My friend is Egyptian and her sister just came out, and her parents just started crying. What advice do you have for other females who are too scared to come out to their family?

I mean, everyone has their own path. There’s really no rules. It’s just when you feel the most confident and stable in your life to be able to come out to them, ‘cause you’re never going to know how their reaction is going to be. You should always be prepared for whatever your parents are going to do, but always have a plan. Like if you can sleep over a friend’s house… you never know. Never be afraid to go for it when you 100% feel confident in yourself. Because if you’re still unsure, no one’s going to support you if you don’t support you.

I know you used to be shy, which I can’t tell right now.

I’m really shy. I used to lip sync in choir. We would sing songs and no one would know I was singing. I was shy! I didn’t have that many friends growing up. I was anti-social. I didn’t know how to put myself out there. Choir really shaped me to be this person because I was forced to be in front of people, forced to be stared at through an audience. I just remember the feeling of that and couldn’t imagine going to college and never being able to step foot on stage again.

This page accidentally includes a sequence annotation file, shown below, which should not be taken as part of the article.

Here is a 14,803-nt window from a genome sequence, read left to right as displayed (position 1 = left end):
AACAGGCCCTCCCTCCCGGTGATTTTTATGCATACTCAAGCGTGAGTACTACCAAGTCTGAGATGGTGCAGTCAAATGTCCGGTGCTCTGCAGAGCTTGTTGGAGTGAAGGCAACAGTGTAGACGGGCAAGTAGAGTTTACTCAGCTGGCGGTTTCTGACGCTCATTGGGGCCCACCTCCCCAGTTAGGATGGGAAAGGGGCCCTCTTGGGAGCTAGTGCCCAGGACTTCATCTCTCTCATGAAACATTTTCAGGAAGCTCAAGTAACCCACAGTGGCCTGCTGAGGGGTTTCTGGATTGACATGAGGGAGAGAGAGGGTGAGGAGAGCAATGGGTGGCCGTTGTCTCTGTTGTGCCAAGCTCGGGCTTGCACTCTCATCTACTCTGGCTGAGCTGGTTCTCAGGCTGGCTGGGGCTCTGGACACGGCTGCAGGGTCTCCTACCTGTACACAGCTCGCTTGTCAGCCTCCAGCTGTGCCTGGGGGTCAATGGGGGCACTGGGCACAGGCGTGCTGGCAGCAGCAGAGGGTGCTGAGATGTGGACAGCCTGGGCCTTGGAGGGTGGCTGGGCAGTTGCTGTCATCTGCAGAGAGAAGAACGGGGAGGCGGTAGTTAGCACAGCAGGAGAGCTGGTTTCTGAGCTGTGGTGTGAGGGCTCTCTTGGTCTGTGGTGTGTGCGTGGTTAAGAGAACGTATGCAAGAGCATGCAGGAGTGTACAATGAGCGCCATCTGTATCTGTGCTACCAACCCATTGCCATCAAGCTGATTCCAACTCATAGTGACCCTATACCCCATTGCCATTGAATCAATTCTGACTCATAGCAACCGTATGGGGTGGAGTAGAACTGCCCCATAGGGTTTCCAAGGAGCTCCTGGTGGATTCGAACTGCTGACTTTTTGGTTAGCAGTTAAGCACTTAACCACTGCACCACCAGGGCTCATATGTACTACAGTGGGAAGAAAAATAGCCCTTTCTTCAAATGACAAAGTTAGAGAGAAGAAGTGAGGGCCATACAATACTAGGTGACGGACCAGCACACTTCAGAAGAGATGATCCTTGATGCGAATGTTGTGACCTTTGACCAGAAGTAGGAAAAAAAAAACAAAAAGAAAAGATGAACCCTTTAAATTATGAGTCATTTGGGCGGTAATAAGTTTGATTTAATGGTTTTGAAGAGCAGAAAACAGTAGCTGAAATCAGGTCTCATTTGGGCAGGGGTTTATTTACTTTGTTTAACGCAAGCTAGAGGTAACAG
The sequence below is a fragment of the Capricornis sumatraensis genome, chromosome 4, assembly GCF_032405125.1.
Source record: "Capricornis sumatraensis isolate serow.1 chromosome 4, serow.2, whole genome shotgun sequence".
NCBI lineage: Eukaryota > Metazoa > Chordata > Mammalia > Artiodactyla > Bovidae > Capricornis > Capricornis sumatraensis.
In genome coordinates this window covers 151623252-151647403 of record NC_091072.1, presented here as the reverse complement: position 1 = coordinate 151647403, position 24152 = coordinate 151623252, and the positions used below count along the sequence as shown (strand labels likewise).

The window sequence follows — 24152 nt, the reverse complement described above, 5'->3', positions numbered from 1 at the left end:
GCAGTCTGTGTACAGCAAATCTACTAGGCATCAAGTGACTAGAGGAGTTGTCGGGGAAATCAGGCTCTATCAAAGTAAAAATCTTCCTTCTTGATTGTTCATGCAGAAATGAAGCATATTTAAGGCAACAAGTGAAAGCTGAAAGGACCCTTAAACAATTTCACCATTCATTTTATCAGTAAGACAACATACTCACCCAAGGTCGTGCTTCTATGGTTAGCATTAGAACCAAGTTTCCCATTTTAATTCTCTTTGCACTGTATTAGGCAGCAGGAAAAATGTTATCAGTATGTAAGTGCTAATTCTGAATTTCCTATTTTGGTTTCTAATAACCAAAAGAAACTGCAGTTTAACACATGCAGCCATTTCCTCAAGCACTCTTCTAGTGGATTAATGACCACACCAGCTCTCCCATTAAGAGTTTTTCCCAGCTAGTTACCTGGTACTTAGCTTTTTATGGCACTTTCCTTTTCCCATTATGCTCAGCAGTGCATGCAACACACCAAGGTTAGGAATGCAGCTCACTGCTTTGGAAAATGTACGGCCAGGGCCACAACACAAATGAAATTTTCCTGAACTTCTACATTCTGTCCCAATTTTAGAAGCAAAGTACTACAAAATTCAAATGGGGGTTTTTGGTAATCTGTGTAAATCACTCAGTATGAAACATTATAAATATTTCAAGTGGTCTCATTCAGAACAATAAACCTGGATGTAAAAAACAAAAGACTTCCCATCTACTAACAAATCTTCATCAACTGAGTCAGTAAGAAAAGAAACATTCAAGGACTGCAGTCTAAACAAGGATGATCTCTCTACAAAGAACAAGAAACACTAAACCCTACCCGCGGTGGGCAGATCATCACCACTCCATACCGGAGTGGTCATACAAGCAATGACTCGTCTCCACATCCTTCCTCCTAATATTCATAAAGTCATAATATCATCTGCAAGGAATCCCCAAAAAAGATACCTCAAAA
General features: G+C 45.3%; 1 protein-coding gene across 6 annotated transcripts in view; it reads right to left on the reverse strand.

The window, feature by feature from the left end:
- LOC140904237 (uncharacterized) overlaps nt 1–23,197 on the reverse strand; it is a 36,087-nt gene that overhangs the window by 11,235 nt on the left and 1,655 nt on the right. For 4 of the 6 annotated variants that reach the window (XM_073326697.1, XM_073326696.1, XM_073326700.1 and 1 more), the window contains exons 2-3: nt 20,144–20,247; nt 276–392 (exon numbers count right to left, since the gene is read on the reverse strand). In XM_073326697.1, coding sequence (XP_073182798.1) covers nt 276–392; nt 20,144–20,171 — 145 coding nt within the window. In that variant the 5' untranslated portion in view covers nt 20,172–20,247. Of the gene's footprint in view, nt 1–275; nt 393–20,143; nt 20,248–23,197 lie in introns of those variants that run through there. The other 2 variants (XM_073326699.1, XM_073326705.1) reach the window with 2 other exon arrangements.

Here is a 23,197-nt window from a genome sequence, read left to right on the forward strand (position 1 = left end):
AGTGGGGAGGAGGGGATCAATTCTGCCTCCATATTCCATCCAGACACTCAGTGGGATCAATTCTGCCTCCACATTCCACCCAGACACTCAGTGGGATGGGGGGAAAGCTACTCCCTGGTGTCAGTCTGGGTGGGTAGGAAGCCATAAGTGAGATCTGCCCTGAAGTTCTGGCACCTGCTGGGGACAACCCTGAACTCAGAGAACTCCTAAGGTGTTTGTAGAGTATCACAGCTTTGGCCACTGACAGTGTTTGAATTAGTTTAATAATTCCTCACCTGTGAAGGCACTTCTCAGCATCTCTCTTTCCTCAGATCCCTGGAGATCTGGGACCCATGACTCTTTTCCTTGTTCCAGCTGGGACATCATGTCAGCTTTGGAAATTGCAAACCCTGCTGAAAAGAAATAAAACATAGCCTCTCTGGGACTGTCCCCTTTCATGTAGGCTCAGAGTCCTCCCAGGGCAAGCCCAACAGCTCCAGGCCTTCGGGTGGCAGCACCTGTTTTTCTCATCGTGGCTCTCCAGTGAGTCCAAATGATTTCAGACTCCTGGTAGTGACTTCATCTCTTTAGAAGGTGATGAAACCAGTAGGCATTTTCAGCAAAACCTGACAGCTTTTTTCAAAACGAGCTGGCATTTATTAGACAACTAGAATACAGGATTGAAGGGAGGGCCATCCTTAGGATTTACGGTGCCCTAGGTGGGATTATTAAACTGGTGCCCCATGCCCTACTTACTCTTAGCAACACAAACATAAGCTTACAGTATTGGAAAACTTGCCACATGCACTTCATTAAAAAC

It’s all thanks to my sister too, because she convinced me to continue choir. Going into high school, I was like “I don’t want to have this as my elective, I’d rather do something cool.” My sister was like “no, you’re gonna do choir again.” So she put my name on the report card and sent it back. I go to school the first day and see that it’s on there, I’m like “great!” I wouldn’t be here without her either, it’s crazy.

“Jump The Fence” is a vibe. Talk about your mindstate in creating this one.